The Creed of Assassin’s is very excluding

There are all sorts of statistics out there that will tell you that, despite outward appearances, women play video games. It’s true they really do. I also personally know this to be true, as my wife is also a gamer. While her game tastes are no where near as indiscriminate as mine, she is willing to to try pretty much anything, with a proviso. That being that she wants the option to play as a female.

And looking over the selection of upcoming titles from E3, it is evident that the male centric lead roles are truly continuing, with only a couple of titles having female leads, Mirrors Edge and Tomb Raider. It is very easy to see why people think women don’t play games, when there aren’t many games with main or significant female characters.

I am reasonably fond of the very male centric Assassins Creed games, and the introduction of co-op in Assassin’s Creed Unity is an enticing thought, as we are always looking for new games with the wife. But she won’t play it, as there is going to be no option for co-op female character. You could argue she is being stubborn, hell that she is missing out on a potentially fun experience. But games are inherently designed to empower the player, and I get that a lot of that empowerment is lost when you are forced to play a burly bloke. Regardless this doesn’t explain the backtracking, exaggeration and seemingly full blown lies that Ubisoft have told to explain the lack of a female co-op model. It’s almost like they are ashamed of female gamers.

The negative portrayal of females in games has been consistent for the last 30 years, going all the way back to Custer raping an indian tied to a pole, and I believe it is one of the main issues that stops games being taken seriously. Hell in the Assassin’s Creed games the only use females have are to distract guards by using their feminine wiles, making women little more than a tool. It is no wonder she likes games like Dark Souls, Skyrim and Mass Effect, which lets her play as a female, and have (almost) no overt sexulisation of women. Or indeed games where no gender is assigned at all like in Banished or Xcom.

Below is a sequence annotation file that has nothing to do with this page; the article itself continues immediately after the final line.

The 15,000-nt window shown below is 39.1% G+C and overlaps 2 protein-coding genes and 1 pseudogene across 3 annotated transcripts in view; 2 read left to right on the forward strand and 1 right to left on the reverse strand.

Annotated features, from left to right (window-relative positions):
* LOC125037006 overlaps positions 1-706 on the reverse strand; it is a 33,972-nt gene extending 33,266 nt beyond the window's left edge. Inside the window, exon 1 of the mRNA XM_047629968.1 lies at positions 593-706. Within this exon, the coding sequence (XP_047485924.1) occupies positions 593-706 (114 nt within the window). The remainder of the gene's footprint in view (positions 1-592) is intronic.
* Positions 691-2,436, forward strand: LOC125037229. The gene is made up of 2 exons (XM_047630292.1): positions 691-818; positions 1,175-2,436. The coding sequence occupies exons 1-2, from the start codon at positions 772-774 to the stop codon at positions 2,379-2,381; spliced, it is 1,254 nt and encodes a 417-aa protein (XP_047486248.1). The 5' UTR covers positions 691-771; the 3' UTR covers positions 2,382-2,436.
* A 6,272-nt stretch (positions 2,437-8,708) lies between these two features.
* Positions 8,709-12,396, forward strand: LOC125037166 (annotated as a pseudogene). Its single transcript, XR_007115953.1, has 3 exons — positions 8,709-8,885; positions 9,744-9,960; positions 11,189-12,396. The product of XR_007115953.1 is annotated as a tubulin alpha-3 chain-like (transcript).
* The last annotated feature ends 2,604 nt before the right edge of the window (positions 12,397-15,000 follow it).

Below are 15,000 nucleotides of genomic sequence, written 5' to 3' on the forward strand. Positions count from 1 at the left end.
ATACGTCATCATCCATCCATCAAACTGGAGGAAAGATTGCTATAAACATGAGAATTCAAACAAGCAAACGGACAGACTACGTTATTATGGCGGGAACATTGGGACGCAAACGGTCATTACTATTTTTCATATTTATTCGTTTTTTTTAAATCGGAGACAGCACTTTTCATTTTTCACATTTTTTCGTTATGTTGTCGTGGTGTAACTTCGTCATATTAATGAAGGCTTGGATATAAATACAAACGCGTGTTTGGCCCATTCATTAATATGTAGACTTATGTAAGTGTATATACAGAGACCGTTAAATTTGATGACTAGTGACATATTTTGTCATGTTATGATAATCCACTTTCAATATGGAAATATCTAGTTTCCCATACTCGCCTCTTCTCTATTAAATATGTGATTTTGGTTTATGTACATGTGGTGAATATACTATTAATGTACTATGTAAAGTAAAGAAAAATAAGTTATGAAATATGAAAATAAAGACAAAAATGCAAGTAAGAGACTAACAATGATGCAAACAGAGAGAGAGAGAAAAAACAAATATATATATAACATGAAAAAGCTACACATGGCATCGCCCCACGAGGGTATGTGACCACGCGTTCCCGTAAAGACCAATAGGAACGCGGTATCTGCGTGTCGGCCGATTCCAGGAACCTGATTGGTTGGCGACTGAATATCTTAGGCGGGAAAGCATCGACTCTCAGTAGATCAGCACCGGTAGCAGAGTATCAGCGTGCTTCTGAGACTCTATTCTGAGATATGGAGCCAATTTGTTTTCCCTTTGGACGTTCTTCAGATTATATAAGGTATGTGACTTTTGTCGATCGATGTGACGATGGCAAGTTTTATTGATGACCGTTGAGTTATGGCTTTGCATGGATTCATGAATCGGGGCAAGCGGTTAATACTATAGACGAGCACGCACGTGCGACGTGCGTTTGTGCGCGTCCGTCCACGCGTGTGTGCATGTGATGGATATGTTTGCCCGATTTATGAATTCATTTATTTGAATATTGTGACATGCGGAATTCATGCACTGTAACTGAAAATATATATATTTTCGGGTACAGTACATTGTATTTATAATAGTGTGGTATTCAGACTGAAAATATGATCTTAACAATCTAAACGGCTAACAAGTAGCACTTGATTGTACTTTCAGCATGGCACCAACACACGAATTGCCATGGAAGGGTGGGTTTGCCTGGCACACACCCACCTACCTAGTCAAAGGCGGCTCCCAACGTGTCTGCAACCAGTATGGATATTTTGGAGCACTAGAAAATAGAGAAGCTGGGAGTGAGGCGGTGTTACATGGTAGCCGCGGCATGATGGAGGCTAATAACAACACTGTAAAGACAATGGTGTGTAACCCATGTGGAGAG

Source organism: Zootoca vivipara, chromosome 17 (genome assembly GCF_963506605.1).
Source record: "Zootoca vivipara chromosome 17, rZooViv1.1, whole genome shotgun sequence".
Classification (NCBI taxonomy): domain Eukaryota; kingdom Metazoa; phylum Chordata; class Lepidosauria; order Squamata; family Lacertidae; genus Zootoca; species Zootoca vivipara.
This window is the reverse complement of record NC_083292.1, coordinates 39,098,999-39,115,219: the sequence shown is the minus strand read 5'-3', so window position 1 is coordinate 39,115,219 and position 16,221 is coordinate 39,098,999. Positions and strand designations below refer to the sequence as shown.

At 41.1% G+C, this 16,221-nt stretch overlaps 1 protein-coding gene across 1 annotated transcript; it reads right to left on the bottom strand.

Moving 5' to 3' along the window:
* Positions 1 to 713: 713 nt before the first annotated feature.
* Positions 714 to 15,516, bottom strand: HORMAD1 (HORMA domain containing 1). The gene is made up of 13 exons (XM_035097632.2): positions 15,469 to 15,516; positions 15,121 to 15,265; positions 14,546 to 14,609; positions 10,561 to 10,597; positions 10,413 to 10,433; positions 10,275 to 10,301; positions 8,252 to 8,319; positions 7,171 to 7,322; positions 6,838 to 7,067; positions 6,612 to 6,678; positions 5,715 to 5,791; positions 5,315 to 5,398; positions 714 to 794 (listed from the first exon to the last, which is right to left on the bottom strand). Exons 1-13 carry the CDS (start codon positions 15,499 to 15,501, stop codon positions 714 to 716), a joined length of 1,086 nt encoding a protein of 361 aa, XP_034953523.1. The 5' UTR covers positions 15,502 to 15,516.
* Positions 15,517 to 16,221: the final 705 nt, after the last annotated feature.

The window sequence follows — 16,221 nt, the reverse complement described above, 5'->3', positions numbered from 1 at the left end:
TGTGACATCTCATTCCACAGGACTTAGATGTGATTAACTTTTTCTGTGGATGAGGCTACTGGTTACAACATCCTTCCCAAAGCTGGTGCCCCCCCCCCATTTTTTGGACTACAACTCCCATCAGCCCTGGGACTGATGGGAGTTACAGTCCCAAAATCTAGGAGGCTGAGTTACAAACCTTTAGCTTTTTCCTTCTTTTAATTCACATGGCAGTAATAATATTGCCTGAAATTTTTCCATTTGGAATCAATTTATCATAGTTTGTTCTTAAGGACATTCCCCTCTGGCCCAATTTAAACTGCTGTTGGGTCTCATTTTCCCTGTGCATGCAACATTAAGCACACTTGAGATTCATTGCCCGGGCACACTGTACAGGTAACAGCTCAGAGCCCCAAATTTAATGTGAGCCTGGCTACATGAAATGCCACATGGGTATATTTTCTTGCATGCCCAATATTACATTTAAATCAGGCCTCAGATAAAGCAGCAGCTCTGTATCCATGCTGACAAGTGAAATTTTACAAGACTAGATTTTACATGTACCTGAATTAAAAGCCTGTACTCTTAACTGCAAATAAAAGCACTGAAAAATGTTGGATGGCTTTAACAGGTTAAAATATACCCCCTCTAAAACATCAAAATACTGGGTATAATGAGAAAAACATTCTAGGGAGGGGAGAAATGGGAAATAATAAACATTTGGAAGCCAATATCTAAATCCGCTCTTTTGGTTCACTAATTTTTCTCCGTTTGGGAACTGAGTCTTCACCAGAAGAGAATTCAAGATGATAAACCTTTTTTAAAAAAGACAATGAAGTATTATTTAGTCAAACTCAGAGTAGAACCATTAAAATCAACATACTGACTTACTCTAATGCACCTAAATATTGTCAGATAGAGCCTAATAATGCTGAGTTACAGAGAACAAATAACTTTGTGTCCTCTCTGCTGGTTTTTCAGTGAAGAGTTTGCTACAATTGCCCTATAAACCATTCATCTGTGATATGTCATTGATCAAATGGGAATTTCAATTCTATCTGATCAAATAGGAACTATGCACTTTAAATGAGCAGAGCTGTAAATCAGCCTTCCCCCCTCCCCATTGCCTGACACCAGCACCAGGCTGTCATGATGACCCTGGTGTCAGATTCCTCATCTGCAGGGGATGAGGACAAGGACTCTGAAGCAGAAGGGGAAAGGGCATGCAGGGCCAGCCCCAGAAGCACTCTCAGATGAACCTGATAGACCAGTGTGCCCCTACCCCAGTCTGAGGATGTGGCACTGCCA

And yet games with strippers and prostitutes as NPC ‘objects’ are still very common, in games as recent as Metro Last Light and Hitman Absolution. There is a very old adage that goes sex sells, and I fear that  no matter how progressive a society we become, that’s not going to change. However there is a world of difference between a scantily clad woman advertising a toaster, and a scantily clad npc who you can casually murder. A lot of games don’t actively encourage you to do so, but there are little to no penalties for the brutalisation of females. Hell Red Dead Redemption, whose main character is actively against the abuse of women, gives out a trophy for tieing up a woman and dropping her on the train track. Presumably you are meant to give out a little giggle as the body is squashed and the cheevo notification pops up.

And doing so doesn’t make you a bad person. Hell a couple of years ago I wouldn’t have give it a second thought. But since I have started blogging, I realised I have a deep love of videogames, and I am proud of what they do. But when games put yet another brothel section, or have unrealistically bouncy boobs squeezed into yet another ludicrous outfit. I get the feeling that is similar to seeing a drunken girl flash her “tits” on a night out. It is meant to be sexy, fun and flirtatious, but it isn’t, it really isn’t. It is just a little bit sad. And I think game developers, publishers and the buying public need to do better.

Twitter @hangmansj0e

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